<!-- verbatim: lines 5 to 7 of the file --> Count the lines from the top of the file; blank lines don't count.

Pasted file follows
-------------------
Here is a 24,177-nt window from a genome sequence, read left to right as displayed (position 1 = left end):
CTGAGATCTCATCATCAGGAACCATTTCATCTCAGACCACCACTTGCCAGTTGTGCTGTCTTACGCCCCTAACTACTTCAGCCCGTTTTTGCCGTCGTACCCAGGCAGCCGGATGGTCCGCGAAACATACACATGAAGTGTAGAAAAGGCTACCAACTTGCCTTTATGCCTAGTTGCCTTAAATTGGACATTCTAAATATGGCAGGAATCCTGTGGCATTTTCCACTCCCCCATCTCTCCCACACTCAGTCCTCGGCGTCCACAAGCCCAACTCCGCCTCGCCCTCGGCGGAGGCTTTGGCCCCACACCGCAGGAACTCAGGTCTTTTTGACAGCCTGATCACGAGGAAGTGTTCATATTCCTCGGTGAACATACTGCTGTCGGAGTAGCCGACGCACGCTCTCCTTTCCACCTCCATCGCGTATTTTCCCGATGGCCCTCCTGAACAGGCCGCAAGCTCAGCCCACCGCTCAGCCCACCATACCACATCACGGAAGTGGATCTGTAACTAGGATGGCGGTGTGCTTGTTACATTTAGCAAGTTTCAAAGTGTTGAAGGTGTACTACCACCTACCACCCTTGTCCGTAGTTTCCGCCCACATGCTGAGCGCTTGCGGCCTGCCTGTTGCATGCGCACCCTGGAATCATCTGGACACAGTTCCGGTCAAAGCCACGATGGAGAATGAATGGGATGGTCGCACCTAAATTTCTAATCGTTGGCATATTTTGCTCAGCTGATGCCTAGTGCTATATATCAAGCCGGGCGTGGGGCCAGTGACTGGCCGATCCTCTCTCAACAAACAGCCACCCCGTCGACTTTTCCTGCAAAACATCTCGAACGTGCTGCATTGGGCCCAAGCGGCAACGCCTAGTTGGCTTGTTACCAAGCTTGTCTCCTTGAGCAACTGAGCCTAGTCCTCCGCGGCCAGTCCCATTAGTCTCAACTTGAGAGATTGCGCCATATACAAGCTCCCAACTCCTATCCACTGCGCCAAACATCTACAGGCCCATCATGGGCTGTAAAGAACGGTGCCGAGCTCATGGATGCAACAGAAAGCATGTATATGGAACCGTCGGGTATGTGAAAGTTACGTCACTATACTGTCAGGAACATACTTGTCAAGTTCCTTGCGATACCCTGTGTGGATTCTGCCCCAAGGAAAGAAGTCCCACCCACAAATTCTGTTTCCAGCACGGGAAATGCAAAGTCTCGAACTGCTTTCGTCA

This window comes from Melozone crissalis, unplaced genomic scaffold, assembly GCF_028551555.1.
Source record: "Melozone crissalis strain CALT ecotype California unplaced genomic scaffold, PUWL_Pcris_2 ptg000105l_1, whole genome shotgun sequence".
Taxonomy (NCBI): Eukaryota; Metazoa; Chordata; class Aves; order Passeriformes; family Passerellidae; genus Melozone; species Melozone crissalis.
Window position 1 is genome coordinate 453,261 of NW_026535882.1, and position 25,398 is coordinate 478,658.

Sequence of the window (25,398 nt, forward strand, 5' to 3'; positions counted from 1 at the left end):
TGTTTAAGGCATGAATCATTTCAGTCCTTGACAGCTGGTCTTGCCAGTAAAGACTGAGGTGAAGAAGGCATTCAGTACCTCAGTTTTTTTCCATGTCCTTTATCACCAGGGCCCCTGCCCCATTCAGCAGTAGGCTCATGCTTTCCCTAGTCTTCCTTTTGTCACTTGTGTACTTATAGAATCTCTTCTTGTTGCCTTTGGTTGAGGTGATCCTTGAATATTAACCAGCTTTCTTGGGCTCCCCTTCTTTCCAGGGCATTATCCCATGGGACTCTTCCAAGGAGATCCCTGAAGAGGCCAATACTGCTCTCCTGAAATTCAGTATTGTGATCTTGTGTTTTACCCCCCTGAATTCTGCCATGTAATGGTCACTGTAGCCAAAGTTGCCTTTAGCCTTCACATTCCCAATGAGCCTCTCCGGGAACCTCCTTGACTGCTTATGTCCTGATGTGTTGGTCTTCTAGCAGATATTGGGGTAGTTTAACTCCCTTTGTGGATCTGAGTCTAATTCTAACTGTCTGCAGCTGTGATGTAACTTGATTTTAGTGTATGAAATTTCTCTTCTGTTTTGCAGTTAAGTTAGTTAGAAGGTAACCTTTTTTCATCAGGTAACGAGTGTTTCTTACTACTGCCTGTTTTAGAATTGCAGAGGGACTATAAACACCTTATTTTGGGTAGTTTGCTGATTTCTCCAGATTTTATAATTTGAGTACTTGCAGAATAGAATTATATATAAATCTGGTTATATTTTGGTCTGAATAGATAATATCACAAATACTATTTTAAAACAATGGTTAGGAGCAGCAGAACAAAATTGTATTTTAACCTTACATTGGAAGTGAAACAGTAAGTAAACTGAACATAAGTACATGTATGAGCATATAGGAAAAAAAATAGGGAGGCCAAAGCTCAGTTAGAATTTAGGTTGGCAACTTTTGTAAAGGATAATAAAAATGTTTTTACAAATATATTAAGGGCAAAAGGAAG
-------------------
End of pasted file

Taxonomy (NCBI): Eukaryota; Metazoa; Chordata; class Aves; order Passeriformes; family Passerellidae; genus Melozone; species Melozone crissalis.
Window position 1 is genome coordinate 453,261 of NW_026535882.1, and position 25,398 is coordinate 478,658.

Sequence of the window (25,398 nt, forward strand, 5' to 3'; positions counted from 1 at the left end):